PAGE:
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March 04, 2008

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Pamela Seiple

David,

As I mentioned before, my class was extremely privileged to have you visit us. New media and PR is an extremely critical topic for us college students entering the professional world.

Rebecca Corliss

I agree, Pam.

David-- Again, I can't thank you enough for how helpful you've been. It feels good to know pros like you believe in us.

Karen Russell

I've always enjoyed having PR pros into class, but having our book's author is a first. Today we discussed writing a new rules PR-mktg plan and after spring break we're putting it into action. Thanks for inspiring us!

Abby

Really interesting David. While I am a marketing professional, my company has a focus on healthcare clients. Healthcare where I live is slow to get on the social marketing train, but a few of my clients are trying to lead the way -- conservatively getting their feet wet with blogging.

Erin Williams

While my class doesn't use your book, we are diving into the wide world of social media. My professor maintains her own blog, http://prpost.wordpress.com, and each student is required to post two blogs each week.

I have seen similar assignments from other universities as I roam the blogosphere.

I am lucky enough to study at a school that values new media and prepares me as I enter the public relations profession.

Robert French

Great to see more classes reaching out to you, David. You're very kind to join in. My students still talk about our virtual guest lecture. Thanks.

Ask Steve about what he called a "teachable moment" when I was able to read their Facebook group last semester. Seems that Facebook had (maybe still has) a wide open back door.

They were writing about me and our class with a link to my blog. The back links to the group appeared in my site's tracking software. I was able to get right in there via that link and see every post. I was not a member of the group and they *did* have it set to private.

So, as we all know - nothing we write is private, no matter how much a site may claim to the contrary.

David Meerman Scott

Hey Robert,

Steph did tell me about that teachable moment. Interesting!

Cheers, David

Barbara Rozgonyi, Wired PR Works

Good to see students and professors conmecting with you, David. In my marketing execution class for non-profits, we tossed out the 500+ page outdated PR/advertising textbook and substitued your easy-to-read and follow manual. Thanks to a grant, your books were free. One of my students, who had recently completed a PR class at another college, asked me why they didn't teach any of the newer stuff there. Appreciate you keeping me and my students on the edge of the learning curve.
Cheers!
Barbara

Mario Bonilla

Great post David. And Bravo! to those educators and students that do not just rely on info that is just handed to them but want to reach out and converse in the languages that the real world is speaking in.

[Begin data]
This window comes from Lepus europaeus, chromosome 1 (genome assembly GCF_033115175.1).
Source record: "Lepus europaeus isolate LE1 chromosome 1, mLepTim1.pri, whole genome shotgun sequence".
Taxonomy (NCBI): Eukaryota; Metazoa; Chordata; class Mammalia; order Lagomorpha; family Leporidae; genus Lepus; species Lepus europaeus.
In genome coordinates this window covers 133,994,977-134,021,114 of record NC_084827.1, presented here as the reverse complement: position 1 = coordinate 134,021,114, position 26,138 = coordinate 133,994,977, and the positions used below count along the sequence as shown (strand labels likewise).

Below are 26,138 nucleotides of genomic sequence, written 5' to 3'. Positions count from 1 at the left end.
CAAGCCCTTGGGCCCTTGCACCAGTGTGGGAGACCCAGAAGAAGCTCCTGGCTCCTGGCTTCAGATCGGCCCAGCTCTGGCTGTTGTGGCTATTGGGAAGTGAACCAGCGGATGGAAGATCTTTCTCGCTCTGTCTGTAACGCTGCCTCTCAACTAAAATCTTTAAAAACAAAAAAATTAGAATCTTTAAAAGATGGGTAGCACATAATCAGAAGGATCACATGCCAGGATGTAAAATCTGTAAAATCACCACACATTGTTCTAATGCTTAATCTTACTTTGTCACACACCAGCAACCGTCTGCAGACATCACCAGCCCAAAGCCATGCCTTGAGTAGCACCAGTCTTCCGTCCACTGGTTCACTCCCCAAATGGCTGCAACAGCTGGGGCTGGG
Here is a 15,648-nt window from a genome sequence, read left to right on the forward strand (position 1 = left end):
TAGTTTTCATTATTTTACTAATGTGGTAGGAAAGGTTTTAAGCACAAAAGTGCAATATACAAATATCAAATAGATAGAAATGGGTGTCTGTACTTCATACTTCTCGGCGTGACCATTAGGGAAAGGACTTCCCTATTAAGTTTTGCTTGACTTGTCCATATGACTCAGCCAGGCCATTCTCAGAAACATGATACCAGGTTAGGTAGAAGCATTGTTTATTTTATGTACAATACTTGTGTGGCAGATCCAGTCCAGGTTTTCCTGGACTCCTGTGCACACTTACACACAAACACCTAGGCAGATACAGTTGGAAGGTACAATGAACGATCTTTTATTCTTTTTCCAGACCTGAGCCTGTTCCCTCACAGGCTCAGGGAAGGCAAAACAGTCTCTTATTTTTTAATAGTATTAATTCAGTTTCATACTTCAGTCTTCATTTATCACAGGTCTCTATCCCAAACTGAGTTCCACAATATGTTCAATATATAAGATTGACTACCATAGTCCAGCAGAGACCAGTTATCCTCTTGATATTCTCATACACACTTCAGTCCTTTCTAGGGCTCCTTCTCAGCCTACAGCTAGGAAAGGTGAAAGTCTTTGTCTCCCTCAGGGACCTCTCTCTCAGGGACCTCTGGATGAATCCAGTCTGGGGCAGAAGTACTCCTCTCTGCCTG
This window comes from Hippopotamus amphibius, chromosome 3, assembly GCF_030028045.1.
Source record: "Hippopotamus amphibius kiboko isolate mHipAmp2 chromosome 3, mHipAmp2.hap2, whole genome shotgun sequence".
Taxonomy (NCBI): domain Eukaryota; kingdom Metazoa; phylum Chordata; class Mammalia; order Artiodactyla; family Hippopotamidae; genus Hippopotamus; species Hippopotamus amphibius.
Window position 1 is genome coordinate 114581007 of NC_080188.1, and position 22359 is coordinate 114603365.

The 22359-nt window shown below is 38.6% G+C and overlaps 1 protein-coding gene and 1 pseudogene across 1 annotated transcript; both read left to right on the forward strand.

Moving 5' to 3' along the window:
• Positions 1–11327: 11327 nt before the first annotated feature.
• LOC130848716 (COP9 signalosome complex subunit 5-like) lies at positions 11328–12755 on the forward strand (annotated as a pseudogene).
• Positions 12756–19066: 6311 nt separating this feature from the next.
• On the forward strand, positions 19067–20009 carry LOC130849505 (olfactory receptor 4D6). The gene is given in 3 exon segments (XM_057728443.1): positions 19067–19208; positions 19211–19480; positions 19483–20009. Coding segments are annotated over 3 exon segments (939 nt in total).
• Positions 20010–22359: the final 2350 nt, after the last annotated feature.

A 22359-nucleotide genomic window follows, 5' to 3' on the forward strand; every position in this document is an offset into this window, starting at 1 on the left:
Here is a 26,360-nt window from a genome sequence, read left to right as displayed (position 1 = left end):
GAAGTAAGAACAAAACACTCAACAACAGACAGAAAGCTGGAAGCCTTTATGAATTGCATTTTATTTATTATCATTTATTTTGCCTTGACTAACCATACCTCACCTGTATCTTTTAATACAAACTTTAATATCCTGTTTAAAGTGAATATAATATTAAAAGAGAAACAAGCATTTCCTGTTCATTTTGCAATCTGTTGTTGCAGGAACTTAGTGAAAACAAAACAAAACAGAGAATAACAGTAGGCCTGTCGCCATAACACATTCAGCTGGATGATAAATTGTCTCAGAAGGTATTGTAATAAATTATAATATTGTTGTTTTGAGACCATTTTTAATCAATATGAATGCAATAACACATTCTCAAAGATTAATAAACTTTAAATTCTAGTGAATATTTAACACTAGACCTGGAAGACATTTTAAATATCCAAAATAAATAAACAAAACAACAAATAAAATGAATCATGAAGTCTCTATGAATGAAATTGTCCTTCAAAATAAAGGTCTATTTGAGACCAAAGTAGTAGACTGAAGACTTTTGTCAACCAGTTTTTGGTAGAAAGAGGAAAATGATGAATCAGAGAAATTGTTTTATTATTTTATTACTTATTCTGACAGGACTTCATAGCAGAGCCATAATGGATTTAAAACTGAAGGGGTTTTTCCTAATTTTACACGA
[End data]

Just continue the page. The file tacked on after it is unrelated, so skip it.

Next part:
Christine Busacca

Hey David.
Thanks again for speaking with my class at Rider University. I personally know it made me really think about how much new media can really impact the public relations field as well as my own life. The link that you sent me about the resume blog has encouraged me to go for it. I'm planning to start that next week while on spring break!
Thanks.
Christine Busacca

Tatiana Tugbaeva

David,
While we didn’t use your book in my Writing for Interactive Media class (at The University of Tampa), we were asked to set up our own blogs and post on them on related topics. It was my first real exposure to social media, other than Facebook and MySpace, and I loved it!

In my opinion, universities should include social media practices into their curriculum not only for those students pursuing communication career, but also business, marketing, writing and more. As social media gaining more momentum, not all universities are keeping up. I wish I have had more experience with social media and received a better insight into how to apply it to my everyday/business life.

Josef Katz

David,
Very interesting post. It would have been great to learn directly from the authors. Would have cut the reading time in half... or doubled it if they were great.

Working for a non traditional education company this really resonates. We deliver material in almost every medium except for the traditional classroom. A number of authors actually teach for us in a variety of ways and we use all forms of new and social media to deliver education. I think the challenge for our traditional education system is there are too many 'old school' professors/teachers who are not ready to get social or use the new technology.

Prof. Kyle F. Reinson

Students who live "in the now" have a tough time connecting with knowledge that was produced by scholars over many decades. Why does that stuff really matter to them? For most students, it is about checking all the boxes to get their degree which they hope will lead to a career. I think students struggle with the memorization and the standardized testing that, to them, does not translate into the practical use of the knowledge. In my class I try not to be so rigid because things are changing. The best I can do is engage them in thought leadership discussions so they can be of value to potential employers right out of college. I still bring in the theory, but the lessons in that are between the lines. Nice blog.
-KFR

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